The Lord gives everything and then charges
By taking it back. What a bargain.
Like being young for a while.
These are the opening lines of Jack Gilbert’s poem The Lost Hotels of Paris. It was written while he was already beginning to experience the onset of dementia. The Lord gave Gilbert everything: stunningly good looks, an adventurous life, a piercing insight, and the words and sensibility needed to convey his experience in great
Archive for November 24th, 2011
The Lord gives everything and then charges
For millions of Americans, this Thanksgiving will require people to dig deep within themselves in order to truly give thanks. The spiritual teaching on gratitude, celebrated in great style on Thanksgiving, is not an easy one to follow if you are homeless, broke, sick without health insurance or have exhausted hope that things are going to get better anytime soon.
A classic statement on giving thanks is the first verse of Psalm 118, “Thank God for He is good, for His kindness endures forever.” The implications of this verse are clear. No matter what, God is always good and is worthy of receiving our thanks.
In a world filled with suffering, this is not an easy verse to wrap our heads
This Thanksgiving, I am doubly thankful. The day falls on the martyrdom anniversary of Guru Tegh Bahadur, the ninth Sikh Guru, who sacrificed his life for the protection of a people under brutal religious persecution. We cherish this principle in the United States today: “Give me your tired, your poor, your huddled masses yearning to breathe free.”
In 1675, some prominent Brahmins (the highest caste Hindus) sought Guru Tegh Bahadur’s help. The Mughal emperor was forcibly converting them to Islam under the threat of torturous
Thanksgiving is my absolute favorite day of the year. The way I do it, it has all the advantages of a holiday with none of the oppressive side-effects. There are no presents, so there is no guilt or financial stress. The food is wonderful and comforting (with lots of
by Wendy Gordon, pioneerin the green consumer movement.
Thanksgiving dinner is a rare American meal, and not just because it’s an annual event celebrated with family and friends, but also because this day of gratitude tends to spin off the yummiest leftovers, so thankfully little ends up as food scraps.
That’s not the case for the other 364 days of eating we do. In fact, according to OnEarth.org, a whopping 96 billion pounds of uneaten food are thrown out–253 pounds per American–every year.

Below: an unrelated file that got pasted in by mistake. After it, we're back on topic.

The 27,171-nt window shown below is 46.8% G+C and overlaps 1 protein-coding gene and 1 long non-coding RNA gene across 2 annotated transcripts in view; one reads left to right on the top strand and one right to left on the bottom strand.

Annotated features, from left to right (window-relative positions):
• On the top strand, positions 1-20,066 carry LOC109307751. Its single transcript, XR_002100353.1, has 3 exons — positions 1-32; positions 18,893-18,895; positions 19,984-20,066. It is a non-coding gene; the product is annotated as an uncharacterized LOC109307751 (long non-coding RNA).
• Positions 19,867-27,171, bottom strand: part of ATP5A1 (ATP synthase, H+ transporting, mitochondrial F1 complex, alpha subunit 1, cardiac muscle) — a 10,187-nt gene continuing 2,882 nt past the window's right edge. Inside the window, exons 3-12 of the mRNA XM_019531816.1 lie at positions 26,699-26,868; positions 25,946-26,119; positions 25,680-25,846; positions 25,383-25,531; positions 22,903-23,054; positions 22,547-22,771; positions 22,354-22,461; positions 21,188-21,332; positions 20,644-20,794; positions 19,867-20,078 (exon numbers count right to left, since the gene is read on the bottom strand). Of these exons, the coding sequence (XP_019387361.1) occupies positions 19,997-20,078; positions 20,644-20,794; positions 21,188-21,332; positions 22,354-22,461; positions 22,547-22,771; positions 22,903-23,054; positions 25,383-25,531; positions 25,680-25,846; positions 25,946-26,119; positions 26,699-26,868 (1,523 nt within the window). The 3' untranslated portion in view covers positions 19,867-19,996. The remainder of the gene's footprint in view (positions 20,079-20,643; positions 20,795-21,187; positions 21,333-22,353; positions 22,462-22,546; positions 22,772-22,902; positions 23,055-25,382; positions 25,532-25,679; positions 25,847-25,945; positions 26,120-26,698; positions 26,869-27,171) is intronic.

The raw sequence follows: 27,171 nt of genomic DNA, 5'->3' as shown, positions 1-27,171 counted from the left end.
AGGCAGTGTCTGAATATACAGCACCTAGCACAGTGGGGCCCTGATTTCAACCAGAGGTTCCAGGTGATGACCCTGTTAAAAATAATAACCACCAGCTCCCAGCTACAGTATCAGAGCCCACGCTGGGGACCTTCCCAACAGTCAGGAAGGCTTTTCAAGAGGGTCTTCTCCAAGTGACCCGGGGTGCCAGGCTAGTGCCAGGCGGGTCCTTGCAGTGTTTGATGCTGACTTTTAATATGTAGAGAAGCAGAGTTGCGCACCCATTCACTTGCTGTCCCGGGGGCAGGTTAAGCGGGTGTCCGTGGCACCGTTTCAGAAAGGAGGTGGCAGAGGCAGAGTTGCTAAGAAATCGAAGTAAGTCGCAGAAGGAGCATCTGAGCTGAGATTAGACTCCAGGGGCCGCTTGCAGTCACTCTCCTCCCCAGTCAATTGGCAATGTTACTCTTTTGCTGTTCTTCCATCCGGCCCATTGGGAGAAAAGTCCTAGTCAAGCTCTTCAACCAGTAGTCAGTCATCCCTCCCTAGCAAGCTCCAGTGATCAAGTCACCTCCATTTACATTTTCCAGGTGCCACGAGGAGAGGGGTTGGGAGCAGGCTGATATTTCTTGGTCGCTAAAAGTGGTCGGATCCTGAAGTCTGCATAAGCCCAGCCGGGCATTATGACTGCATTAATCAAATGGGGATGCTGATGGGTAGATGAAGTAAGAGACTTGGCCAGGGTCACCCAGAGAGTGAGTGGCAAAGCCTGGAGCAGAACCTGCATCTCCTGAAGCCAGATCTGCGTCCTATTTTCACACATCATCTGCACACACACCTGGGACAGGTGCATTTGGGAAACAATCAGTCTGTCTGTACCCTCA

That’s about 1,400 calories per day per person, the equivalent of two full meals for each of us, explains Laura Wright Treadway. We send somewhere between 30 and 40 percent of all edible food produced, bought, and sold in this country to landfills and incinerators.
Sure, food is wasted starting on the farm: Annually, approximately 7 percent of crops goes unharvested. And, as Dumpster-diver Jeremy Siefert documents in his new film Dive!, food retail stores–groceries and supermarkets–throw out so much fresh food, he was able to feed his family of four quite well on the pickings of trash containers behind Trader Joe’s
No, Jean Dujardin says, he wasn’t a particular fan of silent films before he made The Artist. He hadn’t watched one in years, until director Michel Hazanavicius turned him on to the work of F.W. Murnau and King Vidor, as preparation for the film.
“There was such ease in the direction – I had this sense of wonder about how they filmed it,” Dujardin, 39, says, sitting in the library lounge of the Trump Soho. “My favorite is King Vidor’s The
By Ambassador Ertharin Cousin, U.S. Ambassador, and Tony Hall, former Ambassador, UN Agencies for Food and Agriculture, Rome, Italy
As we celebrate Thanksgiving today, we ponder all the things we are thankful for: the joy our family brings us, our good health, the people we love, our jobs, and the wealth of food on the tables in front of us. It is a time when we Americans take a minute to consider our many privileges and opportunities.
In our country, when parents cannot feed their children, community and government programs will catch them. But this is not so for families facing hunger in far too many countries around the world.
Thanksgiving is also an occasion to stop for just a minute, and think of them as well.
As former and current
I suggested it was time for the 9.5-year-old to make her list for Santa.
She wiggled two fingers on each hand — air quotes – and said, “Santa?”
“Whoa,” I said. “You don’t think there is a Santa?”
“What about the cookies that disappeared on Christmas Eve? What about those big black boot prints that led from the fireplace to the coffee table?”
“Your sacred mother? No way!”
“Okay, I do lie,” I said. “But only about the quality of books written by my friends.”
Easy for the kid to say — for her, air quotes about Santa also express how much she believes in our little
“Abundance can be had simply by consciously receiving what has already been given.” — Sufi Saying